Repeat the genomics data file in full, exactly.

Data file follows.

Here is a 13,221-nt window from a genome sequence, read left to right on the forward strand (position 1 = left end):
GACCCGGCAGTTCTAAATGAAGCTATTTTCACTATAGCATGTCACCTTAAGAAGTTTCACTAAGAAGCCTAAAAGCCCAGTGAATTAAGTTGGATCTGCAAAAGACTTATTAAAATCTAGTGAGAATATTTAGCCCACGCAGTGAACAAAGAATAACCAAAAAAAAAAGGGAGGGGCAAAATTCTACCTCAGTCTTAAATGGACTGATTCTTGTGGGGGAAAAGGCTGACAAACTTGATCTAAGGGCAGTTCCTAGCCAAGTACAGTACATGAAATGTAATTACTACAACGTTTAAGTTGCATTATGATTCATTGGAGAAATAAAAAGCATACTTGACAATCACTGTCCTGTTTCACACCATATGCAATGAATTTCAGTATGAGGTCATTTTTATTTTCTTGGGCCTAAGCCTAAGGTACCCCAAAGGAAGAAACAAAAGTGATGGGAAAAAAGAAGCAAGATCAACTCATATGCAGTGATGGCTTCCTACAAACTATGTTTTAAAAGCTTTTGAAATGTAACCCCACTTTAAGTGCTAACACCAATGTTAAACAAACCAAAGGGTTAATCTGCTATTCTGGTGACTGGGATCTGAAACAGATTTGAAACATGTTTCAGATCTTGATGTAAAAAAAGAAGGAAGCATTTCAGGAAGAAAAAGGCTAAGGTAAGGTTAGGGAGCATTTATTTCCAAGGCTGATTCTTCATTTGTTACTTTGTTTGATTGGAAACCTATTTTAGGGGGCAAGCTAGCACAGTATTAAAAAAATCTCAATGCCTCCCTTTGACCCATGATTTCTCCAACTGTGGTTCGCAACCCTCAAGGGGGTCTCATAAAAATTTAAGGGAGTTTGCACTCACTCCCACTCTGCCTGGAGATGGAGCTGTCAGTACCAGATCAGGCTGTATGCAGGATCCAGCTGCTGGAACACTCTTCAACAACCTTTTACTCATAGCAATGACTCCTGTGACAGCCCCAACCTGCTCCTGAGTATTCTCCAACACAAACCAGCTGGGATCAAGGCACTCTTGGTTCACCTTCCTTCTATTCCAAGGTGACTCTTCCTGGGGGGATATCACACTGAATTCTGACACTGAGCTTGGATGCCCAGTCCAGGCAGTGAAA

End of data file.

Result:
Here is a 13,221-nt window from a genome sequence, read left to right on the forward strand (position 1 = left end):
GACCCGGCAGTTCTAAATGAAGCTATTTTCACTATAGCATGTCACCTTAAGAAGTTTCACTAAGAAGCCTAAAAGCCCAGTGAATTAAGTTGGATCTGCAAAAGACTTATTAAAATCTAGTGAGAATATTTAGCCCACGCAGTGAACAAAGAATAACCAAAAAAAAAAGGGAGGGGCAAAATTCTACCTCAGTCTTAAATGGACTGATTCTTGTGGGGGAAAAGGCTGACAAACTTGATCTAAGGGCAGTTCCTAGCCAAGTACAGTACATGAAATGTAATTACTACAACGTTTAAGTTGCATTATGATTCATTGGAGAAATAAAAAGCATACTTGACAATCACTGTCCTGTTTCACACCATATGCAATGAATTTCAGTATGAGGTCATTTTTATTTTCTTGGGCCTAAGCCTAAGGTACCCCAAAGGAAGAAACAAAAGTGATGGGAAAAAAGAAGCAAGATCAACTCATATGCAGTGATGGCTTCCTACAAACTATGTTTTAAAAGCTTTTGAAATGTAACCCCACTTTAAGTGCTAACACCAATGTTAAACAAACCAAAGGGTTAATCTGCTATTCTGGTGACTGGGATCTGAAACAGATTTGAAACATGTTTCAGATCTTGATGTAAAAAAAGAAGGAAGCATTTCAGGAAGAAAAAGGCTAAGGTAAGGTTAGGGAGCATTTATTTCCAAGGCTGATTCTTCATTTGTTACTTTGTTTGATTGGAAACCTATTTTAGGGGGCAAGCTAGCACAGTATTAAAAAAATCTCAATGCCTCCCTTTGACCCATGATTTCTCCAACTGTGGTTCGCAACCCTCAAGGGGGTCTCATAAAAATTTAAGGGAGTTTGCACTCACTCCCACTCTGCCTGGAGATGGAGCTGTCAGTACCAGATCAGGCTGTATGCAGGATCCAGCTGCTGGAACACTCTTCAACAACCTTTTACTCATAGCAATGACTCCTGTGACAGCCCCAACCTGCTCCTGAGTATTCTCCAACACAAACCAGCTGGGATCAAGGCACTCTTGGTTCACCTTCCTTCTATTCCAAGGTGACTCTTCCTGGGGGGATATCACACTGAATTCTGACACTGAGCTTGGATGCCCAGTCCAGGCAGTGAAA